Discipline: Web/Mobile Design
When thinking of responsive design, I think I am spoiled with how many great websites and apps do such a great job focusing on this design. Netflix did a great job with their rebrand and making it possible for users to switch devices easily. If I want to watch a movie on my laptop, but then go to bed and want to finish on the phone I can quickly press the app icon, and resume watching.
An article I found that encourages more of an adaptive design rather than responsive design has some good points. Some sites have not changed to responsive design, but this article gives some good points to change to an adaptive design. The adaptive design can be customized for the customer experience, and help the user contact the company easier, find a product and just enhance a user experience. The point is that responsive design is not enough anymore.
Discipline: Human Computer Interaction
I experienced AR for the first time at work when a paper company brought in samples, and had a mobile phone scan icon on the bottom of the page. I was curious so I scanned it with my phone and it instantly brought me to their catalog. It was similar to a QR code, but wasn’t an ugly QR code, but just their logo.
It seems simple, but it actually was a great tactic, and made it incredibly easy for the user to get to see their catalog. The only issue I see with it, is I had to download a specific app. If this could be implemented to just the camera on the phone where all I would have to do is hover over it, it would be incredibly useful. I think the AR technology is only going to improve in the next few months, or years, and it could change how we are using our mobile devices.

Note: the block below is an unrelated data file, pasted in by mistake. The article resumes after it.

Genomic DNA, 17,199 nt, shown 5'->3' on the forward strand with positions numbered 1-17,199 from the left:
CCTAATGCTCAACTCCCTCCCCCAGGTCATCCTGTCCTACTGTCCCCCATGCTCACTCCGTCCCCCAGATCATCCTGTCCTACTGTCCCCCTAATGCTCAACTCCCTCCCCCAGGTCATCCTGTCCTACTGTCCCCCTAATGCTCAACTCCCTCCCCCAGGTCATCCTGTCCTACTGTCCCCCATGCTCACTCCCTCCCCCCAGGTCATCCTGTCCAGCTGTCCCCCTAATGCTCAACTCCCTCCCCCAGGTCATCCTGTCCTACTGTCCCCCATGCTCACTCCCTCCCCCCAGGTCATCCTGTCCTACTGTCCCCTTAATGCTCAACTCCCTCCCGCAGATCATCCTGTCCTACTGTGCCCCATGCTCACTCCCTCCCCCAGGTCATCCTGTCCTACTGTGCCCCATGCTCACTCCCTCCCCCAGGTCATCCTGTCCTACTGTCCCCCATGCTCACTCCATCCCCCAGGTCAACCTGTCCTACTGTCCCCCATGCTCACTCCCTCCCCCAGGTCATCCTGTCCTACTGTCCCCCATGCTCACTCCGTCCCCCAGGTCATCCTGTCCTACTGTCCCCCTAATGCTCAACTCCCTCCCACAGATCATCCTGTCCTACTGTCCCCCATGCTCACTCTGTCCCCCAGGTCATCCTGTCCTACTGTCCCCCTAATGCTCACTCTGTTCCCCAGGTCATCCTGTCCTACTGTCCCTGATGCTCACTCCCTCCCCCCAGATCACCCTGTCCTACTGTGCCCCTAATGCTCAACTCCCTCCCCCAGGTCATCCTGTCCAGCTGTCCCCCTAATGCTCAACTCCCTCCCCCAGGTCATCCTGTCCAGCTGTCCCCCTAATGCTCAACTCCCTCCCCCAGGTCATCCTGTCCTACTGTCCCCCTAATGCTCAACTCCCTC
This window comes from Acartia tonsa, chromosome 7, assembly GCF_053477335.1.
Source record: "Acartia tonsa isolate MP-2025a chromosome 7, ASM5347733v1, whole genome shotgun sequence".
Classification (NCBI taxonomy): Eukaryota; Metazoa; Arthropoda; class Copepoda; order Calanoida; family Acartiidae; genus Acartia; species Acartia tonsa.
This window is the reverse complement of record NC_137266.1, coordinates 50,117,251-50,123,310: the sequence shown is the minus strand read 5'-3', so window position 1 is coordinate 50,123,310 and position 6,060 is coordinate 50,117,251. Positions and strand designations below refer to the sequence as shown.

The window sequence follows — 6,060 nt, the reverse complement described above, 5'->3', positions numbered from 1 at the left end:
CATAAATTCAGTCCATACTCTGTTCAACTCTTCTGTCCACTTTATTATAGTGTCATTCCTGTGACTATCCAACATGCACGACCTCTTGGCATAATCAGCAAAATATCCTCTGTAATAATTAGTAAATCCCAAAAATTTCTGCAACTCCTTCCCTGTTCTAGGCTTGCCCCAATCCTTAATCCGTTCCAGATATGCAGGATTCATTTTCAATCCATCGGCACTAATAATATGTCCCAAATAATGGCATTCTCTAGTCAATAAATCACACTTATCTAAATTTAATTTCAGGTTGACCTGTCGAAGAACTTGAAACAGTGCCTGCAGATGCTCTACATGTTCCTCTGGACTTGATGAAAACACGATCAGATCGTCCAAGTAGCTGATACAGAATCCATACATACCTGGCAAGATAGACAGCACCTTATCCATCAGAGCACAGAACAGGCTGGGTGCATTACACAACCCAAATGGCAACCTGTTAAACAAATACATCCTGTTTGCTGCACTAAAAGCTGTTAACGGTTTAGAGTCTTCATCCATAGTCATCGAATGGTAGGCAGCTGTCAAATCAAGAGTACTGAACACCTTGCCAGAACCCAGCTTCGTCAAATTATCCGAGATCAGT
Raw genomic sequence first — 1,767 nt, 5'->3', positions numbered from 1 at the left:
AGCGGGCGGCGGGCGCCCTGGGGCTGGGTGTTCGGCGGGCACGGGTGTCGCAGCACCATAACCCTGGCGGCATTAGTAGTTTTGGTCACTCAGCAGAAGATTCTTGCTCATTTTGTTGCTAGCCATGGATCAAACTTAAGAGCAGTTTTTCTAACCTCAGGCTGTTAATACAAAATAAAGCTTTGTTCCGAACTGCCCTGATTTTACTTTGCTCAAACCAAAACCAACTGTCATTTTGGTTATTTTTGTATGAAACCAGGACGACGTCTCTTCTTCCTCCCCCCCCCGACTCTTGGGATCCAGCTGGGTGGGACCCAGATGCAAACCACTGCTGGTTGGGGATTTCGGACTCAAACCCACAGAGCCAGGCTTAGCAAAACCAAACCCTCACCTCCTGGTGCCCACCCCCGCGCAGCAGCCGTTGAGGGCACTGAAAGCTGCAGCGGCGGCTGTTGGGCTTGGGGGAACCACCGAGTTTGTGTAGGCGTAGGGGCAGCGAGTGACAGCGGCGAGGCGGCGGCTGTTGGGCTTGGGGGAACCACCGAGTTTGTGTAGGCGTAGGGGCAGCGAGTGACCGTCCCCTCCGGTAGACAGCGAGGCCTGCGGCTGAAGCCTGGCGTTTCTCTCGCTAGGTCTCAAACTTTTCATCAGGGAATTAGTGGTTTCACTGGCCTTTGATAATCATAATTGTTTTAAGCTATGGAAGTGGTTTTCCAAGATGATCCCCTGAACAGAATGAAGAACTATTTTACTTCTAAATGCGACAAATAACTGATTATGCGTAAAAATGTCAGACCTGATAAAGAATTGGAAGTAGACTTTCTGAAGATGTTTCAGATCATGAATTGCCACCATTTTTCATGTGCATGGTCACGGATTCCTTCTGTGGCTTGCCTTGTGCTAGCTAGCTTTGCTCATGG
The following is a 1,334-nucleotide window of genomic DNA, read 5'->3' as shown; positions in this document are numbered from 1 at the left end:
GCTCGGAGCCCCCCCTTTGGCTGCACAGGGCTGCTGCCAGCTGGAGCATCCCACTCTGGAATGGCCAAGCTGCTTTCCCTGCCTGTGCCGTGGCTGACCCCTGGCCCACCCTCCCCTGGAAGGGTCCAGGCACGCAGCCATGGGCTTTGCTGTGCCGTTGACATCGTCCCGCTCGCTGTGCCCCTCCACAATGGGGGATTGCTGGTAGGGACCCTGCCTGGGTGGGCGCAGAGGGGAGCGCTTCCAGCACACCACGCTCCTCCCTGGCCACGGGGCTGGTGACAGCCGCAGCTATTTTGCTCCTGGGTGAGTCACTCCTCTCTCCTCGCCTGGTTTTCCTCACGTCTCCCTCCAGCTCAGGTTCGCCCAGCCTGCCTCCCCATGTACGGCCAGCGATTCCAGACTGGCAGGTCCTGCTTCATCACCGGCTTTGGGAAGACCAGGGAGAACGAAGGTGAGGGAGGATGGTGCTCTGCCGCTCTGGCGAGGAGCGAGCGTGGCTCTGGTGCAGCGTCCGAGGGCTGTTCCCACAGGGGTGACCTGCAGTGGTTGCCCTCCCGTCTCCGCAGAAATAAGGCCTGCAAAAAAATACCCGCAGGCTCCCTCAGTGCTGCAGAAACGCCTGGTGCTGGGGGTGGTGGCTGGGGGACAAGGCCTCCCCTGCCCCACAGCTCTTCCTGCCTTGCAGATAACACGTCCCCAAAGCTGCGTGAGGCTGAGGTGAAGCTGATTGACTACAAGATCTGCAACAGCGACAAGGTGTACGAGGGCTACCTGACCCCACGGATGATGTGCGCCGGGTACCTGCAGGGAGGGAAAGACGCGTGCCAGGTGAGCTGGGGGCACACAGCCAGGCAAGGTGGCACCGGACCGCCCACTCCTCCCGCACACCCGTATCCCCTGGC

Layar is the app that was used when I experienced AR firsthand. I’d highly recommend checking it out just to experience it, or use it as a tool to show your portfolio with a business card or marketing piece.
Discipline: Human Computer Interaction
I think we are at the beginning of a wearable technology boom. Technology is increases rapidly everyday, and we are beginning to implement technology into everyday items. The Apple Watch is a great example of an accessory that does much more than tell time. Some people use it for business, like emails, phone calls, meetings, and messaging. While others use it more for leisure, and activity, like measuring fitness, golf gps, weather, and calendar.
Nike has been making huge strides in the wearable tech market. The Nike HyperAdapt 1.0 is an example of experimental shoe technology that is paving the way for new breakthroughs. The shoes auto lace, and can adjust the tension with movement. It can stay tight for a basketball player on the court, and when the player sits, it can release the tension allowing the foot to relax.
The design is exciting for wearable technology, and it allows the user to be more efficient and simplify things.